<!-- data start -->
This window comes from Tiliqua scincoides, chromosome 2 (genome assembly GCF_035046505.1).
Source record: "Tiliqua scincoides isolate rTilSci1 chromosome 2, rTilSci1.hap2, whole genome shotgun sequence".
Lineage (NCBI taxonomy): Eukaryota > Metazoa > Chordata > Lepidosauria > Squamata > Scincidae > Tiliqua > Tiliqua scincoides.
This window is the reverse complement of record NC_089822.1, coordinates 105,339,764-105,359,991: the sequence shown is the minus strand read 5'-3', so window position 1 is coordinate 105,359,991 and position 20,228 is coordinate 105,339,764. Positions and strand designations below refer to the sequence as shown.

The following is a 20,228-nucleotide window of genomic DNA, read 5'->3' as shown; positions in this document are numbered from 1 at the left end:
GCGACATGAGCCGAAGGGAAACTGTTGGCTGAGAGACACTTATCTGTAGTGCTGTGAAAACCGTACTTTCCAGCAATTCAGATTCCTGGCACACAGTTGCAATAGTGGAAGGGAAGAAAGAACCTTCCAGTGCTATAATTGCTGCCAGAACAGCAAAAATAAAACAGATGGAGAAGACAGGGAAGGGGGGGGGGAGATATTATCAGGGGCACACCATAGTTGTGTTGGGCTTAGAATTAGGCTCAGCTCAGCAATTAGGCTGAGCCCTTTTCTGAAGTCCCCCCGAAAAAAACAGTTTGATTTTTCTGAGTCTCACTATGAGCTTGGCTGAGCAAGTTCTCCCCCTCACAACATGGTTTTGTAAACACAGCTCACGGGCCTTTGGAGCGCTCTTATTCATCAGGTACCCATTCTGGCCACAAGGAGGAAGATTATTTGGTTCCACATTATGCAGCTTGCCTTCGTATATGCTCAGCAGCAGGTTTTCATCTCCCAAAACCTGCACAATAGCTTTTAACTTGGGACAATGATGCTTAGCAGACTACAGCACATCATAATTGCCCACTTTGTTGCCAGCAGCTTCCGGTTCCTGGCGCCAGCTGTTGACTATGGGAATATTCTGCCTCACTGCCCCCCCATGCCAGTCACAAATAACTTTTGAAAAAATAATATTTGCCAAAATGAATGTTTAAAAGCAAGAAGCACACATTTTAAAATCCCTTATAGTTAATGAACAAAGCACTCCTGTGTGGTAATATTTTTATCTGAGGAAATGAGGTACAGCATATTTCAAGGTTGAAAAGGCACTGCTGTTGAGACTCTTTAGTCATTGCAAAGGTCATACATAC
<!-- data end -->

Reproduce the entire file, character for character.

This window comes from Tiliqua scincoides, chromosome 2 (genome assembly GCF_035046505.1).
Source record: "Tiliqua scincoides isolate rTilSci1 chromosome 2, rTilSci1.hap2, whole genome shotgun sequence".
Lineage (NCBI taxonomy): Eukaryota > Metazoa > Chordata > Lepidosauria > Squamata > Scincidae > Tiliqua > Tiliqua scincoides.
This window is the reverse complement of record NC_089822.1, coordinates 105,339,764-105,359,991: the sequence shown is the minus strand read 5'-3', so window position 1 is coordinate 105,359,991 and position 20,228 is coordinate 105,339,764. Positions and strand designations below refer to the sequence as shown.

The following is a 20,228-nucleotide window of genomic DNA, read 5'->3' as shown; positions in this document are numbered from 1 at the left end:
GCGACATGAGCCGAAGGGAAACTGTTGGCTGAGAGACACTTATCTGTAGTGCTGTGAAAACCGTACTTTCCAGCAATTCAGATTCCTGGCACACAGTTGCAATAGTGGAAGGGAAGAAAGAACCTTCCAGTGCTATAATTGCTGCCAGAACAGCAAAAATAAAACAGATGGAGAAGACAGGGAAGGGGGGGGGGAGATATTATCAGGGGCACACCATAGTTGTGTTGGGCTTAGAATTAGGCTCAGCTCAGCAATTAGGCTGAGCCCTTTTCTGAAGTCCCCCCGAAAAAAACAGTTTGATTTTTCTGAGTCTCACTATGAGCTTGGCTGAGCAAGTTCTCCCCCTCACAACATGGTTTTGTAAACACAGCTCACGGGCCTTTGGAGCGCTCTTATTCATCAGGTACCCATTCTGGCCACAAGGAGGAAGATTATTTGGTTCCACATTATGCAGCTTGCCTTCGTATATGCTCAGCAGCAGGTTTTCATCTCCCAAAACCTGCACAATAGCTTTTAACTTGGGACAATGATGCTTAGCAGACTACAGCACATCATAATTGCCCACTTTGTTGCCAGCAGCTTCCGGTTCCTGGCGCCAGCTGTTGACTATGGGAATATTCTGCCTCACTGCCCCCCCATGCCAGTCACAAATAACTTTTGAAAAAATAATATTTGCCAAAATGAATGTTTAAAAGCAAGAAGCACACATTTTAAAATCCCTTATAGTTAATGAACAAAGCACTCCTGTGTGGTAATATTTTTATCTGAGGAAATGAGGTACAGCATATTTCAAGGTTGAAAAGGCACTGCTGTTGAGACTCTTTAGTCATTGCAAAGGTCATACATAC